Central Swell Camping/Hiking

Chris overlooking I-70On Thursday evening Chris and I started planning a quick camping trip to the San Rafael Swell, and by Friday afternoon when I got off work we were headed south on US-6 toward I-70. We first stopped just north of the Sinbad interchange, south of the Wickiup, to find a geocache. The description on the cache listing gave coordinates for a way to the top of the mesa where the geocache was hidden, but we wanted to take a more direct route. I parked the truck on the east side of the mesa where the cliff bands at the top were the least tall. From the bottom, it didn’t really look like we could make it up past the cliff bands, but we scrambled up the steep mesa anyhow. We reached the bottom of the cliff bands, and Chris found a way up. I was less confident in my ability to make it up the same route, but I was able to get Torrey up the same way Chris went. Chris walked the rim and found an easier route for me, so I scrambled around the bottom of the cliff band until I reached that place, then made it up pretty easily. We then hiked over and found the geocache while enjoying the views from high on the mesa. We made it back to the truck just before sunset, and we reached our camp at the Head of Sinbad, near the Lone Warrior pictograph, at full dark.
All is right in the universeThe moon was full and bright and well above the horizon, which made it easy to set up camp. We took care of things in order of importance: tents, campfire, drinks, dinner. It got chilly after the sun went down, and for the most part we stuck close to the fire to keep warm. We’d occasionally wander away to take photos, or get better cell service (’cause Facebooking in the desert in the middle of the night is a good way to get in touch with nature). I think I turned in around 1:00AM, while Chris stayed up a bit later rocking 3G a short distance from camp. I woke up around 4:00 to use the bathroom, and I started the truck since it has cold-starting problems and I didn’t want to fuss with it in the morning.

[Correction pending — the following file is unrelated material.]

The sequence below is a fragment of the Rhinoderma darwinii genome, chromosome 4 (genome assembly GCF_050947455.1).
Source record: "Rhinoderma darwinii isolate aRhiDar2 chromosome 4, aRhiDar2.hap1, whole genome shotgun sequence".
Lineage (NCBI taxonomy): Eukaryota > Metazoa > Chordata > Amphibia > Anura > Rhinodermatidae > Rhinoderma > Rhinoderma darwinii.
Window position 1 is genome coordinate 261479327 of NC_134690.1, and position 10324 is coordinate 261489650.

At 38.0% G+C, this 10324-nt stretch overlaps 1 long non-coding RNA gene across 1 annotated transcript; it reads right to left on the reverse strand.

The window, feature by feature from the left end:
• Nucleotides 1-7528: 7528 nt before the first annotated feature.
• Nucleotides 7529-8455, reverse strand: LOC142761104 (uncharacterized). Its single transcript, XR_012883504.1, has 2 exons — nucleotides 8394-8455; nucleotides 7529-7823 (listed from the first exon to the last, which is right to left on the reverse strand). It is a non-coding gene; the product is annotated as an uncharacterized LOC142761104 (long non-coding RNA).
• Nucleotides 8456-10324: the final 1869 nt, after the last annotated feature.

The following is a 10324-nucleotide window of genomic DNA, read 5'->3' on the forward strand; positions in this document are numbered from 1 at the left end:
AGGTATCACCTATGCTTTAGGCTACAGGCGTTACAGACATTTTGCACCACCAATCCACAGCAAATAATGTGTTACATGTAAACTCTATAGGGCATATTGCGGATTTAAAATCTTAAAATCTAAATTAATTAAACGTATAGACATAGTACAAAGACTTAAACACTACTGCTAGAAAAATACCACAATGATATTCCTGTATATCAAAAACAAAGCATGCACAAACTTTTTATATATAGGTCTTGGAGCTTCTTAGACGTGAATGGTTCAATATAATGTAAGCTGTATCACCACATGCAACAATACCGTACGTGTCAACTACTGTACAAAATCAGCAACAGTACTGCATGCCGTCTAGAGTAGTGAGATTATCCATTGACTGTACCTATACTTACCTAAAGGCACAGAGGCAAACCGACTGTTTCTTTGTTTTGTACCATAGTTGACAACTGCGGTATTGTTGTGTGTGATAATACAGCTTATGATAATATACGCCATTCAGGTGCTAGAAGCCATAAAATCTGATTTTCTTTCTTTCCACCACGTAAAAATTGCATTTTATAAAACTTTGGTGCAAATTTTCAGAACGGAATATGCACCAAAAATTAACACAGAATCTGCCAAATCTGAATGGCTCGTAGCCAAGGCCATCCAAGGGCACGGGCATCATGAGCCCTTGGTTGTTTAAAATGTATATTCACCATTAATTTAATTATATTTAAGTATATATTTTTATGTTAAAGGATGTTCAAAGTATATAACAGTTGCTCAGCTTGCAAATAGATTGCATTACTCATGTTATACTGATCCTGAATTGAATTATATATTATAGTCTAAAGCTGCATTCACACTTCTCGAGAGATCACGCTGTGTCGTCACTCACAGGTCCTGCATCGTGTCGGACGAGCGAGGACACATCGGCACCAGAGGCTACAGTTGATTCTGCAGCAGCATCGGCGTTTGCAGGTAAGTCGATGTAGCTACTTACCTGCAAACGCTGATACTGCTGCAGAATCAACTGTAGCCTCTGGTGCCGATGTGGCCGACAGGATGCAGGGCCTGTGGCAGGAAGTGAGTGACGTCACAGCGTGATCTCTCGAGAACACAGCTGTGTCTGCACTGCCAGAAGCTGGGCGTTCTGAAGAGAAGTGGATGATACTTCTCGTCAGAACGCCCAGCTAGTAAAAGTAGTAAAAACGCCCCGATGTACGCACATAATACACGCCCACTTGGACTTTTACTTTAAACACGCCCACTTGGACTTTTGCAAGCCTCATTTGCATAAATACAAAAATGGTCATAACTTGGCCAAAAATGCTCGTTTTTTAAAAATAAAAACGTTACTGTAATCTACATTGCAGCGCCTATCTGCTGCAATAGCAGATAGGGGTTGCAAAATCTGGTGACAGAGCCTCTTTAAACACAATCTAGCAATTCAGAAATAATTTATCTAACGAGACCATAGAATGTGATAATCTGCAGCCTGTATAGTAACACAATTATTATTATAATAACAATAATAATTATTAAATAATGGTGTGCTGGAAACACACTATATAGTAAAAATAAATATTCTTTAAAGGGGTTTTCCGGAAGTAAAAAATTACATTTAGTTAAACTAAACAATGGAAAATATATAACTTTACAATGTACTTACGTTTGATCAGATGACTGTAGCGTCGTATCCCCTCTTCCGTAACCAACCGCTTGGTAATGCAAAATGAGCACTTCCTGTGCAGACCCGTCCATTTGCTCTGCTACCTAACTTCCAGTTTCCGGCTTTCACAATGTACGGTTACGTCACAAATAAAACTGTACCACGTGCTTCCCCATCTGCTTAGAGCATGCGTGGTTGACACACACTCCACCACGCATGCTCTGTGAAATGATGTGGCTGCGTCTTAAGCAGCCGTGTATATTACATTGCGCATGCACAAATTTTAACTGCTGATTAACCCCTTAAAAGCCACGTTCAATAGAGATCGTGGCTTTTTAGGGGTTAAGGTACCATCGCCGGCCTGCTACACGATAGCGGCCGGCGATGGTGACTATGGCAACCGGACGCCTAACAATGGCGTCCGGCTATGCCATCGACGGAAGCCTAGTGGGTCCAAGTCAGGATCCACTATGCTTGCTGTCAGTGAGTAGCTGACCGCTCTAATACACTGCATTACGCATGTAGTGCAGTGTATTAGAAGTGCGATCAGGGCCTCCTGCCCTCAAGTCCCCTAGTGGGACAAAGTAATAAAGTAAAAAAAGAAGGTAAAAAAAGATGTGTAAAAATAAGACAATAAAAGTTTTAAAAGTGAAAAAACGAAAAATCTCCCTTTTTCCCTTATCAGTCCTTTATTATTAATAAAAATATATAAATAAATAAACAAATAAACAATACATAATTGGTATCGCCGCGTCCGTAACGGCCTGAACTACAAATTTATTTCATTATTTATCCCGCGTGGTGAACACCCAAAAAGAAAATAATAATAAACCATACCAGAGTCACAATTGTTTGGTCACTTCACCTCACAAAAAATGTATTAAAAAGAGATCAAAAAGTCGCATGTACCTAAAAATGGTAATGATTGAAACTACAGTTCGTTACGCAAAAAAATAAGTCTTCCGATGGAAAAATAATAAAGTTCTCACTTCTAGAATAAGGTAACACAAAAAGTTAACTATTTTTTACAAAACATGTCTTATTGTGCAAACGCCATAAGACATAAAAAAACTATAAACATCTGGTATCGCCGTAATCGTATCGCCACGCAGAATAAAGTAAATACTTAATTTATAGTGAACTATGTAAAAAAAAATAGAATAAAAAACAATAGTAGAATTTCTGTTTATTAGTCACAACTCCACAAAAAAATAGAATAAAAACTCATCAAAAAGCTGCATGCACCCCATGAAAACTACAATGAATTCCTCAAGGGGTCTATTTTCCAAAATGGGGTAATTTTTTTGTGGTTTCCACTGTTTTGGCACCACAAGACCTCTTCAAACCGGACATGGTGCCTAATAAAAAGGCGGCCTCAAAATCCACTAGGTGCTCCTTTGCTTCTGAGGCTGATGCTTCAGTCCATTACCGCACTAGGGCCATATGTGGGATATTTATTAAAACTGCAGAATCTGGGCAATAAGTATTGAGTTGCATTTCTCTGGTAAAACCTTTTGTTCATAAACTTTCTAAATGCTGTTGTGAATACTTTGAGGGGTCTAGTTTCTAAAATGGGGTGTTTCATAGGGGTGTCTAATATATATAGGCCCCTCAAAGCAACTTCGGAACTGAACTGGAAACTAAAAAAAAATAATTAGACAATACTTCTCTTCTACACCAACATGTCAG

Camp on Saturday morningI was awake again at 7:30 and it was 37 degrees outside. The wind had picked up during the night and it made further sleep impossible for me. I’d forgotten to stake down the tent door, and it was flapping in the breeze and letting sand inside the tent (and my sleeping bag). I got up and made a breakfast of oatmeal and coffee, started the truck once more to keep the engine warm, then stoked the fire up and tried to stay warm in the cold wind. Chris got up quite a bit later than I, and by 10:00AM we were driving away from camp and heading toward the 5 Miles of Hell motorcycle trail.
Coconino Sandstone formationOur goal was the Hell Kat geocache. It had been found twice since being placed three years ago, and it seemed like a worthy goal for us to go after. We trudged for two and a half miles along what is basically a 2WD road, though it’s designated as a motorcycle trail. After that first 2.5 miles the trail narrowed up and became motorcycle-only (literally, not just administratively) just past Twin Knolls. It was rugged as hell, and the trail name was quite apt. We were passed by a few groups on motorcycles, and we even followed one group of four guys and we were easily able to keep up with them, though we were on foot and they were on bikes. The terrain changed drastically after the singletrack started. The rock was similar in appearance to Navajo Sandstone, though I think it was Coconino Sandstone. There were numerous small canyons cutting through the area, along with a few major canyons. We stayed on the motorcycle trail so we could avoid routefinding and up/downclimbing the difficult areas. We reached the cache and found it easily just off the trail, then took a short break there.